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Extra Pfizer doses arrive from UK


Nearly half a million Pfizer vaccines from the UK arrived in Sydney last night in the first instalment of a deal that will see four million doses sent to Australia this month.

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More than 450,000 doses arrived in two flights to Sydney last night – higher than the 190,000 originally expected to arrive in the first batch.

The rest of the four million doses agreed in the deal, announced by the prime minister on Friday, will arrive in the next three weeks.

It comes as 500,000 doses of the Pfizer vaccine secured by the Federal Government from Singapore are now being dispatched around the country after getting the nod of approval from the Therapeutic Goods Administration.

The additional supplies will support the national COVID-19 response plan to get to 70 and 80 per cent vaccination targets to enable restrictions to be eased.

More than 35 per cent of Australia’s population aged over 16 is fully vaccinated, according to the latest data from the Federal Government.

Just over 37 per cent of South Australians over 16 are fully vaccinated.

However, there remains a dispute regarding the vaccine targets set in the national plan.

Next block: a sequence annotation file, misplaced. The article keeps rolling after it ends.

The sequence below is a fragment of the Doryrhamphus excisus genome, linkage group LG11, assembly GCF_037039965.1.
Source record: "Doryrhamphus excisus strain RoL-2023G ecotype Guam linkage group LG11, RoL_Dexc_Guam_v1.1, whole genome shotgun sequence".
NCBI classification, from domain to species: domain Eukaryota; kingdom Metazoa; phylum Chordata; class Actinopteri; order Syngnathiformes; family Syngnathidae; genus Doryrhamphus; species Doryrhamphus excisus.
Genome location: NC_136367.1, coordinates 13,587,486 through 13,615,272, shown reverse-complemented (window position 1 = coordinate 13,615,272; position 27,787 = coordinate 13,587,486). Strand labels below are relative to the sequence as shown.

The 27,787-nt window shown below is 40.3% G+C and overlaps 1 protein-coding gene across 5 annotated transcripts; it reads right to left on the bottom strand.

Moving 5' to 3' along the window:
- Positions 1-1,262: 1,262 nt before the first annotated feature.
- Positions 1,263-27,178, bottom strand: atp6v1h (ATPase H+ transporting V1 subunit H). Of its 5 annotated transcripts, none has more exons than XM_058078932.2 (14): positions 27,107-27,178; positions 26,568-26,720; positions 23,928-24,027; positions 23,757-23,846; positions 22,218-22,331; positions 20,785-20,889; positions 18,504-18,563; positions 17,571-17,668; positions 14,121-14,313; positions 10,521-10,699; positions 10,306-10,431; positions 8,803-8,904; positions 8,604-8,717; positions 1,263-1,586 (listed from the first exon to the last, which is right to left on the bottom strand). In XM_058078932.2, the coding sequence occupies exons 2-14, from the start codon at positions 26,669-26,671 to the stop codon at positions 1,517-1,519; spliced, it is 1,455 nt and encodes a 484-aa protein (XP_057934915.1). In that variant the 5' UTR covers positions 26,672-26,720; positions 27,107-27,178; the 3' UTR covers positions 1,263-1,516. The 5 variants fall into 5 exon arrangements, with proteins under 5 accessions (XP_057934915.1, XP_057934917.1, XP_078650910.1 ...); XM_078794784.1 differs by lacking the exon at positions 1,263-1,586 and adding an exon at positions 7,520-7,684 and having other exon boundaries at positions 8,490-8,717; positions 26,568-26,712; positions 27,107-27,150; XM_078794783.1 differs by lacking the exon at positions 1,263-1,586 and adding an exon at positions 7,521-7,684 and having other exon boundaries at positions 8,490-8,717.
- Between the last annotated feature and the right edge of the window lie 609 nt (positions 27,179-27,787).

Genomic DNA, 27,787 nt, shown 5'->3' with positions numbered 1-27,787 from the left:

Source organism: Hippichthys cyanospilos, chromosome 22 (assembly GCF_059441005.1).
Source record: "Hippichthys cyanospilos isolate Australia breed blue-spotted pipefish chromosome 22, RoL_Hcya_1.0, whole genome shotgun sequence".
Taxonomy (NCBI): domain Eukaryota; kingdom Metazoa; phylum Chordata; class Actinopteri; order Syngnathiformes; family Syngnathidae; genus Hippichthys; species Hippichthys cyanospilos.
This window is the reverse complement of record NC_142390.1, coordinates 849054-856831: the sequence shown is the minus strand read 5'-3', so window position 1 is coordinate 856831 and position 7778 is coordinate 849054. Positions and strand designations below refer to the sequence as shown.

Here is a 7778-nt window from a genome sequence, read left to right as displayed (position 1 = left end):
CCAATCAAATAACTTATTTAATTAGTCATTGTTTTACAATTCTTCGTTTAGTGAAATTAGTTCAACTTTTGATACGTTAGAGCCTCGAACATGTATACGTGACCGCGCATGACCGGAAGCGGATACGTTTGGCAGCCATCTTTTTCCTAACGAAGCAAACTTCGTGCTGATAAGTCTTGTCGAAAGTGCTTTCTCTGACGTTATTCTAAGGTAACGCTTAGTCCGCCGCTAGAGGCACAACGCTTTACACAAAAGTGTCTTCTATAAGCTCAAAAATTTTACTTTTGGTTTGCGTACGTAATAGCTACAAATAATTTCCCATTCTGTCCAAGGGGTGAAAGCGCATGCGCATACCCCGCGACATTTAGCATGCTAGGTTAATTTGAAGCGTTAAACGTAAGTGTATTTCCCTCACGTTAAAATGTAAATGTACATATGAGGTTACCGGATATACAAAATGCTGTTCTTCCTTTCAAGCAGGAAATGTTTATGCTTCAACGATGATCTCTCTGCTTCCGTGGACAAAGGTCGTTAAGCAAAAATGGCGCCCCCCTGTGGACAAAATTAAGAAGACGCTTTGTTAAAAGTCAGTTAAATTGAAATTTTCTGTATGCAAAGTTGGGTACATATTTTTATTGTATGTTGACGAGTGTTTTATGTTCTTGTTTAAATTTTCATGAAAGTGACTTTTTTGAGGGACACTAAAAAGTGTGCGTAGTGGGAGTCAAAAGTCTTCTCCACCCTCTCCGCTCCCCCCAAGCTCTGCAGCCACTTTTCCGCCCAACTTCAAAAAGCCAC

Western Australian Premier Mark McGowan has long argued that he won’t be rushing to open his borders, saying on Sunday it would have to be a vaccination rate of 80 to 90 per cent before he sets a date to end restrictions.

“There seems to be some kind of other illness out there other than COVID which seems to infect Liberal politicians in NSW, whereby they think everyone else wants COVID,” McGowan said.

“I cannot think for the life of me, why they think we want to import it here, before such time, we can have, as many people as humanly possible, vaccinated.”

Queensland Premier Annastacia Palaszczuk has expressed similar reluctance to automatically open her borders once vaccination reaches 80 per cent.

Tasmanian Premier Peter Gutwein said he has an ambition to get to 90 per cent, but said he will follow the national plan goals of 70 and 80 per cent.

“But in terms of opening at 80 per cent – and this is absolutely one thing that I want to be absolutely clear with Tasmanians about – we’re not going to be opening our borders at a time that’s going to put our health at risk,” he said.

NSW reported 1485 new virus and three deaths on Sunday, bringing the toll in this outbreak to 126. Victoria recorded a further 183 new virus cases on Sunday.


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